1) Ambrose, K. R., & Golightly, Y. M. (2015). Physical exercise as non-pharmacological treatment of chronic pain: Why and when. Best Practice & Research. Clinical Rheumatology, 29(1), 120–130. http://doi.org/10.1016/j.berh.2015.04.022

https://www.ncbi.nlm.nih.gov/pmc/articles/PMC4534717/

2) Minor, M. A. (1994). Exercise in the management of osteoarthritis of the knee and hip. Arthritis & Rheumatism: Official Journal of the American College of Rheumatology, 7(4), 198-204.

https://onlinelibrary.wiley.com/doi/pdf/10.1002/art.1790070407

3) Latham, N., & Liu, C. (2010). Strength training in older adults: The benefits for osteoarthritis. Clinics in Geriatric Medicine, 26(3), 445–459. http://doi.org/10.1016/j.cger.2010.03.006

https://www.ncbi.nlm.nih.gov/pmc/articles/PMC3606891/

4) WebMD. Joints to compress and release, bringing blood flow, nutrients, and oxygen into the cartilage. Sharon Liao.

https://www.webmd.com/osteoarthritis/features/oa-knee-hip-exercises#1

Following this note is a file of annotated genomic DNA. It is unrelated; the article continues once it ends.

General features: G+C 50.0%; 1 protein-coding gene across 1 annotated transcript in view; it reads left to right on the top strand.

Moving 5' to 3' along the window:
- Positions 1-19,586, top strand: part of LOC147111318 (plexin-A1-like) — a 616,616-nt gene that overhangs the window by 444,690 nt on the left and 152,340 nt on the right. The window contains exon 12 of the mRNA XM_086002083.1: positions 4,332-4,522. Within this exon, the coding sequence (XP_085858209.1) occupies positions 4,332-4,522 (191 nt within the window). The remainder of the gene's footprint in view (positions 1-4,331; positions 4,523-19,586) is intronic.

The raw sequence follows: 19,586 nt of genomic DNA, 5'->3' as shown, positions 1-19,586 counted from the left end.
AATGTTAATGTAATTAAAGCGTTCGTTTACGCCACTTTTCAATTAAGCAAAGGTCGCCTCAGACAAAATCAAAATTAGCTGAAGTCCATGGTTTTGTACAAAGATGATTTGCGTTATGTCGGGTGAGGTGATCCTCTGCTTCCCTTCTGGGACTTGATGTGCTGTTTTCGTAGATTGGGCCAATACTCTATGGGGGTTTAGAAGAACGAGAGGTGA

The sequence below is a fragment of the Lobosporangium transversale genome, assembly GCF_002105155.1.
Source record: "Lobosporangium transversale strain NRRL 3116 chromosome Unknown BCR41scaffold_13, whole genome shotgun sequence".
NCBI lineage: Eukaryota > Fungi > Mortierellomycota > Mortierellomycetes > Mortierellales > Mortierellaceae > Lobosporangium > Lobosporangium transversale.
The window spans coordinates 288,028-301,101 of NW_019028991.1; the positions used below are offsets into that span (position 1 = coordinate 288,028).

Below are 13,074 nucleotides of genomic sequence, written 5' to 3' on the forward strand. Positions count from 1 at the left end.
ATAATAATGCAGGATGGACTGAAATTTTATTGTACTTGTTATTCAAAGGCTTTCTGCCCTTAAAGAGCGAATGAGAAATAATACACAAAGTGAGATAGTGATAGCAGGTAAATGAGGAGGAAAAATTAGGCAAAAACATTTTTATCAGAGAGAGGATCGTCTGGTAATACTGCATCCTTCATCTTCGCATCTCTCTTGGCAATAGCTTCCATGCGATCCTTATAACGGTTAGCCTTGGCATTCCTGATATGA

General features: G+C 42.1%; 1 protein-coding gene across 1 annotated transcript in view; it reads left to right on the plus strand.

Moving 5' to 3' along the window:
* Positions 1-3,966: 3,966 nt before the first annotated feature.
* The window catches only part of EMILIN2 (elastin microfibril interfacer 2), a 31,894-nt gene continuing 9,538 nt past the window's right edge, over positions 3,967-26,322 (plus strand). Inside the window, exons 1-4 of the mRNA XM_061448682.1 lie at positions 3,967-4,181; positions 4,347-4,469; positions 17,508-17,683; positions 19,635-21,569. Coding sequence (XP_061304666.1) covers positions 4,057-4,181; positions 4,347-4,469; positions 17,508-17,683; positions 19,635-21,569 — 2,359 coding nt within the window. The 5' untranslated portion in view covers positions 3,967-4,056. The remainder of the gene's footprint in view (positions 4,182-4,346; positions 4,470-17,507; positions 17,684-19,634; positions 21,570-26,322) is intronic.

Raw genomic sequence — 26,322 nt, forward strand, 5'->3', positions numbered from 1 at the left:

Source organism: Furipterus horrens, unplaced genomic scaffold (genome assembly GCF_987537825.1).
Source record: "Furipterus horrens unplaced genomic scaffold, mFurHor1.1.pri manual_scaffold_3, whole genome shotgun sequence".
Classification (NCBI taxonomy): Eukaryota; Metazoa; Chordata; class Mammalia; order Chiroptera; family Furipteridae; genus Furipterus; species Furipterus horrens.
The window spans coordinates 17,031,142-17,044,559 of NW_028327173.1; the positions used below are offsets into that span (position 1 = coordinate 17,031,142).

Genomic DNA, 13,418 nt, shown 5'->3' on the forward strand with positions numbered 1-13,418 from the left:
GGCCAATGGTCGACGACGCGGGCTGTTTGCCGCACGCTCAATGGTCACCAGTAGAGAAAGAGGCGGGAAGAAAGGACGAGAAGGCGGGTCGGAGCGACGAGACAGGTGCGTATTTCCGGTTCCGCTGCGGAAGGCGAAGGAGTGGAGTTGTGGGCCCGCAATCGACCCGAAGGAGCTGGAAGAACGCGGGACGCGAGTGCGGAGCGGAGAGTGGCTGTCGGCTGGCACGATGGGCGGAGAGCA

5) 3 Simple Weightlifting Moves. Linda Malone.

https://www.arthritis.org/living-with-arthritis/exercise/workouts/simple-routines/weight-lifting-exercises.php

6) Harvard health. Exercise: Rx for overcoming osteoarthritis. September, 2007

https://www.health.harvard.edu/newsletter_article/exercise-rx-for-overcoming-osteoarthritis

The Guide to Homeopathic Therapy and Arthritis

The Guide to Homeopathic Therapy and Arthritis

What is a homeopathy?

The concept of homeopathy can be difficult to understand but according to one popular definition: “Homeopathy is a medical system based on the belief that the body can cure itself. Those who practice it use tiny amounts of natural substances, like plants and minerals. They believe these stimulate the healing process [1].” Homeopathic doctors or “homeopaths” take an active ingredient(s) and weaken it by adding water or alcohol in a step by step dilution process. This is called ‘potentization’ and homeopaths believe that it transfers a healing essence that will cause symptoms to stimulate the body’s self-healing response.

Why do some people prefer homeopathic drugs over over-the-counter drugs?

Some individuals choose homeopathic drugs over conventional medicines because of the side effects that are associated with over-the-counter (OTC) medications.  Additionally, the long list of ingredients in OTC drugs, which are not all natural is another reason that some might choose to use homeopathy products as an alternative.